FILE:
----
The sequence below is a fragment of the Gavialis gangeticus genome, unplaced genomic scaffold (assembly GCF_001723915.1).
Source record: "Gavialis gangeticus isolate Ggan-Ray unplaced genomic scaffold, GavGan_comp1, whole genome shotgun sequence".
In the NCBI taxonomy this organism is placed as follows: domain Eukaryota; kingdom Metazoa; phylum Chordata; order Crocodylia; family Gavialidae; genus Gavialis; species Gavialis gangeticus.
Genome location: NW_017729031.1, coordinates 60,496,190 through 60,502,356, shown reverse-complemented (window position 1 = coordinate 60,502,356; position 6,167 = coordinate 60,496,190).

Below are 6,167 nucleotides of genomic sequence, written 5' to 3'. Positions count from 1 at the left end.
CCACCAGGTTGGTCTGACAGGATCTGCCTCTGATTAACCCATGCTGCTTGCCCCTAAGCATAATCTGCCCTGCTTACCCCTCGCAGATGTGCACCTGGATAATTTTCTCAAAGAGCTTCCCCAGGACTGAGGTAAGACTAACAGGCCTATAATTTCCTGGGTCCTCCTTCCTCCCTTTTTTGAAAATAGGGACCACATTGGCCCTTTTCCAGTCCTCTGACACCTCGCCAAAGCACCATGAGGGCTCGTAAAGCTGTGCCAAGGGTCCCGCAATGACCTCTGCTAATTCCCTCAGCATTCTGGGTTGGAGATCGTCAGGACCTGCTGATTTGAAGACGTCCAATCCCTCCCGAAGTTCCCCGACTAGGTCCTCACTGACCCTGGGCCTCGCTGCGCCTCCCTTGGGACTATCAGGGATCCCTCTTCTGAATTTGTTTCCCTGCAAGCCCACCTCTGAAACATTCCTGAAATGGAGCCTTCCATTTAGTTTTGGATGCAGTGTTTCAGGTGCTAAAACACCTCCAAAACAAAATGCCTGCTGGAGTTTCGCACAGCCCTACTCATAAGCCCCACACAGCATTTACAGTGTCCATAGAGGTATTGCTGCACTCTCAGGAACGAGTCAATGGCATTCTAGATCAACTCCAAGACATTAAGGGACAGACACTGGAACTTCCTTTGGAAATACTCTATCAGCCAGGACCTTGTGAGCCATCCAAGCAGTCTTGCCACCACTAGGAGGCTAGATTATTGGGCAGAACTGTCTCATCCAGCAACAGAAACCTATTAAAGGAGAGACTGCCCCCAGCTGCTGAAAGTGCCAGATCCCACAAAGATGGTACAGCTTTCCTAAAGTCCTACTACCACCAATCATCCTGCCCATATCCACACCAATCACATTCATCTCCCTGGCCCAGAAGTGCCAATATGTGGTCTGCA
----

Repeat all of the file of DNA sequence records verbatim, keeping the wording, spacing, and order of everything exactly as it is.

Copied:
The sequence below is a fragment of the Gavialis gangeticus genome, unplaced genomic scaffold (assembly GCF_001723915.1).
Source record: "Gavialis gangeticus isolate Ggan-Ray unplaced genomic scaffold, GavGan_comp1, whole genome shotgun sequence".
In the NCBI taxonomy this organism is placed as follows: domain Eukaryota; kingdom Metazoa; phylum Chordata; order Crocodylia; family Gavialidae; genus Gavialis; species Gavialis gangeticus.
Genome location: NW_017729031.1, coordinates 60,496,190 through 60,502,356, shown reverse-complemented (window position 1 = coordinate 60,502,356; position 6,167 = coordinate 60,496,190).

Below are 6,167 nucleotides of genomic sequence, written 5' to 3'. Positions count from 1 at the left end.
CCACCAGGTTGGTCTGACAGGATCTGCCTCTGATTAACCCATGCTGCTTGCCCCTAAGCATAATCTGCCCTGCTTACCCCTCGCAGATGTGCACCTGGATAATTTTCTCAAAGAGCTTCCCCAGGACTGAGGTAAGACTAACAGGCCTATAATTTCCTGGGTCCTCCTTCCTCCCTTTTTTGAAAATAGGGACCACATTGGCCCTTTTCCAGTCCTCTGACACCTCGCCAAAGCACCATGAGGGCTCGTAAAGCTGTGCCAAGGGTCCCGCAATGACCTCTGCTAATTCCCTCAGCATTCTGGGTTGGAGATCGTCAGGACCTGCTGATTTGAAGACGTCCAATCCCTCCCGAAGTTCCCCGACTAGGTCCTCACTGACCCTGGGCCTCGCTGCGCCTCCCTTGGGACTATCAGGGATCCCTCTTCTGAATTTGTTTCCCTGCAAGCCCACCTCTGAAACATTCCTGAAATGGAGCCTTCCATTTAGTTTTGGATGCAGTGTTTCAGGTGCTAAAACACCTCCAAAACAAAATGCCTGCTGGAGTTTCGCACAGCCCTACTCATAAGCCCCACACAGCATTTACAGTGTCCATAGAGGTATTGCTGCACTCTCAGGAACGAGTCAATGGCATTCTAGATCAACTCCAAGACATTAAGGGACAGACACTGGAACTTCCTTTGGAAATACTCTATCAGCCAGGACCTTGTGAGCCATCCAAGCAGTCTTGCCACCACTAGGAGGCTAGATTATTGGGCAGAACTGTCTCATCCAGCAACAGAAACCTATTAAAGGAGAGACTGCCCCCAGCTGCTGAAAGTGCCAGATCCCACAAAGATGGTACAGCTTTCCTAAAGTCCTACTACCACCAATCATCCTGCCCATATCCACACCAATCACATTCATCTCCCTGGCCCAGAAGTGCCAATATGTGGTCTGCA